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Politics & Government

With County Council’s Blessing, Picklesburgh Is Back

Picklesburgh crowd.jpg
Matt Nemeth
/
90.5 WESA
Vendors sell Heinz memorabilia and offer free samples of pickle flavors at Picklesburgh on Friday, July 15, 2016. The annual festival was canceled in 2020 due to the coronavirus pandemic.

In another sign that the threat of COVID-19 has abated, Allegheny County Council agreed Tuesday to bring the popular “Picklesburgh” festival back to town.

The body voted unanimously to grant the Pittsburgh Downtown Partnership permission to host the pickle-themed celebration on the county-owned Andy Warhol Bridge next month. The council-approved licensing agreement will last from August 18 to 23.

The event was canceled last summer to prevent the spread of COVID-19. But on Tuesday, Republican Tom Baker welcomed the event’s return.

“It’s an incredible opportunity to be able to come together,” he said. “You don’t have to like pickles.”

First held in 2015, Picklesburgh was believed to attract at least 100,000 people by its fourth year of operation. In the past, novelties on offer have ranged from pickle beer to chocolate-covered pickles and pickled corn on the cob.

Also on Tuesday, council voted 14-1 to accept grants to fund assistance for people experiencing, or at risk of experiencing, homelessness, and to support the expansion of electronic monitoring of adults who are serving probation.

The $10.8 million housing grant comes from the U.S. Department of Housing and Urban Development, and the county plans to spend the money over the next decade on affordable housing, rental assistance, and non-congregate shelters such as hotel rooms.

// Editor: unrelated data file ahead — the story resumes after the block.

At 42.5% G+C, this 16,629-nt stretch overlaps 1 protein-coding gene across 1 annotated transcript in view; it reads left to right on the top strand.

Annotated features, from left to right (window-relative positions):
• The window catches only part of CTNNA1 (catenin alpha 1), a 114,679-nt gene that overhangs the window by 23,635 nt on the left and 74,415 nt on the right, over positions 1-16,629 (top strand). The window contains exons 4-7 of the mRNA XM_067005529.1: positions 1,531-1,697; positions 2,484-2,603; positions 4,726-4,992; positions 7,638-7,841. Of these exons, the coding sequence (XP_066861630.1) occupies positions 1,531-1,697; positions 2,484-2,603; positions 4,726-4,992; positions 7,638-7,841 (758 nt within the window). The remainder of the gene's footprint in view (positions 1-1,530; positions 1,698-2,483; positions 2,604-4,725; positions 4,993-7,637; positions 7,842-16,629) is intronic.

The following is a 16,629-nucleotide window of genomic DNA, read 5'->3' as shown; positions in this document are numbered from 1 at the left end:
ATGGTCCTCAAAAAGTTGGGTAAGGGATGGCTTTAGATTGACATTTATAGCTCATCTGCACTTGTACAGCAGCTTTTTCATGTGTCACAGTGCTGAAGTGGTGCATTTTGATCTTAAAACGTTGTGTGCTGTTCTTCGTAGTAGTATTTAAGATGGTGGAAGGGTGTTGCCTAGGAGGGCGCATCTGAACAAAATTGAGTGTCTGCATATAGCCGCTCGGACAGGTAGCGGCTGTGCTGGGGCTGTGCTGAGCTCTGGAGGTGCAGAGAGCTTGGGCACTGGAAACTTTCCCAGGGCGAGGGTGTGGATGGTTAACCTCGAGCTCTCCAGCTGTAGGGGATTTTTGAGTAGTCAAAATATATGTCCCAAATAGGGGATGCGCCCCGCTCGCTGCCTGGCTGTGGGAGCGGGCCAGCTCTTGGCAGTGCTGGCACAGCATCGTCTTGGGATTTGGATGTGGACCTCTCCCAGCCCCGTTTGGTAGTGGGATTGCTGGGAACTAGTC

Democrat Bethany Hallam cast the lone dissenting vote because she opposed the funding for electronic monitoring. The Pennsylvania Commission on Crime and Delinquency awarded the $226,000 grant to the Allegheny County Court of Common Pleas, with the goal of curbing the spread of COVID-19 by reducing the jail population. The commission had previously given the court system more than half a million dollars to ramp up its electronic monitoring program.

But Hallam said, “I can’t support expanded funding that will increase the reach of the criminal legal system into people’s lives and is not guaranteed to reduce the jail population.”

Council grew more divided Tuesday when it took up two symbolic motions.

The first, sponsored by Hallam along with fellow Democrats Anita Prizio and Liv Bennett, urged the Pennsylvania Department of Environmental Protection to include low-producing gas wells in pending methane regulations. A draft of those rules would exempt low-producing wells, which produce less than 15 barrels of oil equivalent per day. Research has found that these wells account for more than half of all emissions in the state.

Council voted 12-3 to pass the resolution, with the body’s three Republicans — Baker, Sam DeMarco, and Cindy Kirk — opposed.

The second non-binding motion implored Congress to act as quickly as possible to advance several pieces of legislation that, the council motion said, would promote racial equity. The resolution listed two Democrat-backed voting rights bills that have failed to gain traction on Capitol Hill.

The motion also urged action on the Emmett Till Antilynching Act, which would make lynching a federal hate crime, and the George Floyd Justice in Policing Act of 2021, a police reform bill that has gained some bipartisan support.

Bennett and Hallam introduced the resolution with Democrat Tom Duerr. Council voted 11-3-1 to approve it.

Democrat Bob Macey joined DeMarco and Kirk in dissenting. Baker abstained, citing a lack of knowledge about the issues in question.